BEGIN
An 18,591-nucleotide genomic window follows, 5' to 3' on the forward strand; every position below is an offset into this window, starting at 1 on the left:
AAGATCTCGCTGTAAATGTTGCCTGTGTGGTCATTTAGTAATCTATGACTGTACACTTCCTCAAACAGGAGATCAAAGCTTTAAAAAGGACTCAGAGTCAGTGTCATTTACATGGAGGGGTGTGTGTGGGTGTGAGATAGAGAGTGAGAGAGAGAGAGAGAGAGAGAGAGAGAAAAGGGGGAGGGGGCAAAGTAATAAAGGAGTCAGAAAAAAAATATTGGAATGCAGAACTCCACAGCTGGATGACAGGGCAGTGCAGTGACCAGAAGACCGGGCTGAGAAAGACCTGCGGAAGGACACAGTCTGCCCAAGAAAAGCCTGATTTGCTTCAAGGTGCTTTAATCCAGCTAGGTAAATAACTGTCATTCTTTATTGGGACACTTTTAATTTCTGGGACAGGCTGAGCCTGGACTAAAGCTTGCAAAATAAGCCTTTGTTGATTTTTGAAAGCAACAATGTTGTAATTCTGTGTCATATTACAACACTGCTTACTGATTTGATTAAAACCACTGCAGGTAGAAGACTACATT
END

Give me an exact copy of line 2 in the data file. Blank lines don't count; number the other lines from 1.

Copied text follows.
AAGATCTCGCTGTAAATGTTGCCTGTGTGGTCATTTAGTAATCTATGACTGTACACTTCCTCAAACAGGAGATCAAAGCTTTAAAAAGGACTCAGAGTCAGTGTCATTTACATGGAGGGGTGTGTGTGGGTGTGAGATAGAGAGTGAGAGAGAGAGAGAGAGAGAGAGAGAGAAAAGGGGGAGGGGGCAAAGTAATAAAGGAGTCAGAAAAAAAATATTGGAATGCAGAACTCCACAGCTGGATGACAGGGCAGTGCAGTGACCAGAAGACCGGGCTGAGAAAGACCTGCGGAAGGACACAGTCTGCCCAAGAAAAGCCTGATTTGCTTCAAGGTGCTTTAATCCAGCTAGGTAAATAACTGTCATTCTTTATTGGGACACTTTTAATTTCTGGGACAGGCTGAGCCTGGACTAAAGCTTGCAAAATAAGCCTTTGTTGATTTTTGAAAGCAACAATGTTGTAATTCTGTGTCATATTACAACACTGCTTACTGATTTGATTAAAACCACTGCAGGTAGAAGACTACATT